You might have seen our new animated advert recently, featuring George who accidentally sets off the sprinklers in his home and opens the garage door because he’s struggling to use an app on his phone.
This is just a dramatisation showing an example of things going wrong around the house, but it’s made us realise there’s quite a lot people don’t know about fire sprinkler systems – including numerous myths around exactly how they work.
If you’re curious about how sprinklers work, how they should be maintained and the myths around them, read on.
Fire sprinkler systems in houses are made up of:
There’s plenty of stuff on TV showing sprinklers being used in a way that fits the storyline of a programme or film, but isn’t necessarily true to life.
Our new animated advert shows George accidentally setting the sprinklers in his home off with his phone, which isn’t actually possible – so we wanted to look at this and other sprinkler myths in more detail.
1. If there’s a fire, will it set off all the sprinklers?
This is one of the most common misconceptions as it’s seen so often in films.
Nigel Chantler, Chairman of the Residential Sprinkler Association, said: “An actor in an action film might hold a cigarette up to a sprinkler and set them all off throughout the building, which just doesn’t happen.”
If there’s a fire only the sprinklers by the fire will go off – and that’s normally one sprinkler head.
2. What if I set my sprinklers off accidentally?
There’s no way of setting off fire sprinklers accidentally and you definitely can’t use an app to switch them on. Sprinklers are only set off when the air temperature reaches the “operation temperature”, which is between 68°C and 72°C.
One thing you should bear in mind if you’re decorating is that wallpaper strippers release steam hot enough to operate a sprinkler, so keep them away from the sprinkler heads.
3. Can the heat from cooking set off my sprinklers?
No, fire sprinklers can’t be set off by the heat from cooking, burnt toast, or the steam from your shower. The only thing that will set a sprinkler off (unless there’s a fault) is the air hitting the operation temperature.
4. Won’t the water damage from sprinklers be worse than fire damage?
Sprinklers only cause a small amount of water damage. Generally, furniture and carpets will dry out, and the only requirement will be to redecorate the walls where needed.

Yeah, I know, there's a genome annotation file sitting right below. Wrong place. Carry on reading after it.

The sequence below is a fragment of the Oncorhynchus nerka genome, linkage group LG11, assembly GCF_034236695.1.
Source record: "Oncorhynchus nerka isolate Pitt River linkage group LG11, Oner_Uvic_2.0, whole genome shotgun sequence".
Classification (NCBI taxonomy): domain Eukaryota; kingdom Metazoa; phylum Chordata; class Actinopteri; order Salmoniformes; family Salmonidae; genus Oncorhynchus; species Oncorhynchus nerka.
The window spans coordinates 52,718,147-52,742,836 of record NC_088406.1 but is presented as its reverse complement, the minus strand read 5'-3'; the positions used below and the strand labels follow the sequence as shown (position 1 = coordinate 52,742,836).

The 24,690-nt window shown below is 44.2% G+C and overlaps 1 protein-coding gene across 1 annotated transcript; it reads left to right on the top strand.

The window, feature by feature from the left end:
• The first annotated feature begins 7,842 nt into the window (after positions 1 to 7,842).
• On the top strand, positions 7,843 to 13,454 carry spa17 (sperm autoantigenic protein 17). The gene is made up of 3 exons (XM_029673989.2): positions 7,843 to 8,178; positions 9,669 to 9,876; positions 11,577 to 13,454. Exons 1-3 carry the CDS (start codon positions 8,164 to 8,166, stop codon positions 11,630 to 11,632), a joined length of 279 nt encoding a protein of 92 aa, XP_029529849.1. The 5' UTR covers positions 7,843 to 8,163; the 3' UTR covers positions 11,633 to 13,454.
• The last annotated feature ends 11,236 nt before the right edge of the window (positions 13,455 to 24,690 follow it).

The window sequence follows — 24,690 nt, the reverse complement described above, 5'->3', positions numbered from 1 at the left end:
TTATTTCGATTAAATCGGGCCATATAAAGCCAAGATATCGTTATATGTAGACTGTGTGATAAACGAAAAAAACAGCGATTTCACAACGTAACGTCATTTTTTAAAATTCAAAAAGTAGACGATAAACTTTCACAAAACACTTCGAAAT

Nigel commented: “The sprinkler head puts the fire out so quickly, there’s often very little damage other than a black mark on the ceiling and a little water on the floor and surfaces.”
Fire damage would be more serious and likely to spread further, not to mention being life-threatening. The Fire Service would use a lot more water to put out a fire, making the possible water damage that much worse.
If there’s a fire and the air temperature increases to between 57°C and 62°C, the circular plate over the nearest sprinkler head detaches and the sprinkler drops down. If the heat rises above 68-72°C then the sprinkler operates.
Only the sprinkler(s) in the immediate vicinity of the fire will operate, spraying water below it to contain or put out the fire.
The benefits of sprinkler systems are straightforward. Sprinklers stop a fire taking hold and spreading elsewhere in a house and by putting fires out quickly, they lessen the amount of damage caused.
There’s actually very little work involved in looking after your sprinkler system but there are three things you should bear in mind. Firstly, make sure you never turn off the sprinkler stop valve.
Secondly, be careful when painting your ceiling – don’t paint over the circular plates where the sprinkler heads sit. This could prevent the sprinkler heads from dropping when a fire is detected.
Lastly, although it’s not mandatory, it’s recommended that you book an annual service with a qualified engineer to make sure everything is in working order.
Nigel added: “People are often unsure how much work is involved in having a sprinkler system. Once it’s installed, you don’t need to touch it, but it should be serviced once a year by a qualified engineer.”
The engineer will:
Here’s our quick guide to fire safety in the home:
For a more in depth look at fire safety, take a look at our guide House fires: prevention, safety and claiming on your home insurance.